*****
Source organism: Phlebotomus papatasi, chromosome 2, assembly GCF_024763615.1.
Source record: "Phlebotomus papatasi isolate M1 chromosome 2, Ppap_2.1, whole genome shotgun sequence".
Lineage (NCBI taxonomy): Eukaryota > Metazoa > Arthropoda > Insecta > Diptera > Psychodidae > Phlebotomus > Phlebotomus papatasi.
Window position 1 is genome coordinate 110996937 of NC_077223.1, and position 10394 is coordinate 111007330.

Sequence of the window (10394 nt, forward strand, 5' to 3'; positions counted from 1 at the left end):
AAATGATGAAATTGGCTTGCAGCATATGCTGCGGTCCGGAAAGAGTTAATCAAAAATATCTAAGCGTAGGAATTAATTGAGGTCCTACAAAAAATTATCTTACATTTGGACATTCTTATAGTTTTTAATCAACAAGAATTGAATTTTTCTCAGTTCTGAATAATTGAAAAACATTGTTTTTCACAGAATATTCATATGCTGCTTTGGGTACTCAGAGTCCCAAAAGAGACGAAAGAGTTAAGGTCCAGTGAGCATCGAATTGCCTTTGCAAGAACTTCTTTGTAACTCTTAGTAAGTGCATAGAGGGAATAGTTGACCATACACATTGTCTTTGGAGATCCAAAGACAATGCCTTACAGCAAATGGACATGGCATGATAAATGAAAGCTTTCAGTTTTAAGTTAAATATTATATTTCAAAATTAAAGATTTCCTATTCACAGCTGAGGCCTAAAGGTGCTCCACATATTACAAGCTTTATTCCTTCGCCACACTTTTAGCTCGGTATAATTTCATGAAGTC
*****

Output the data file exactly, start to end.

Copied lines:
Source organism: Phlebotomus papatasi, chromosome 2, assembly GCF_024763615.1.
Source record: "Phlebotomus papatasi isolate M1 chromosome 2, Ppap_2.1, whole genome shotgun sequence".
Lineage (NCBI taxonomy): Eukaryota > Metazoa > Arthropoda > Insecta > Diptera > Psychodidae > Phlebotomus > Phlebotomus papatasi.
Window position 1 is genome coordinate 110996937 of NC_077223.1, and position 10394 is coordinate 111007330.

Sequence of the window (10394 nt, forward strand, 5' to 3'; positions counted from 1 at the left end):
AAATGATGAAATTGGCTTGCAGCATATGCTGCGGTCCGGAAAGAGTTAATCAAAAATATCTAAGCGTAGGAATTAATTGAGGTCCTACAAAAAATTATCTTACATTTGGACATTCTTATAGTTTTTAATCAACAAGAATTGAATTTTTCTCAGTTCTGAATAATTGAAAAACATTGTTTTTCACAGAATATTCATATGCTGCTTTGGGTACTCAGAGTCCCAAAAGAGACGAAAGAGTTAAGGTCCAGTGAGCATCGAATTGCCTTTGCAAGAACTTCTTTGTAACTCTTAGTAAGTGCATAGAGGGAATAGTTGACCATACACATTGTCTTTGGAGATCCAAAGACAATGCCTTACAGCAAATGGACATGGCATGATAAATGAAAGCTTTCAGTTTTAAGTTAAATATTATATTTCAAAATTAAAGATTTCCTATTCACAGCTGAGGCCTAAAGGTGCTCCACATATTACAAGCTTTATTCCTTCGCCACACTTTTAGCTCGGTATAATTTCATGAAGTC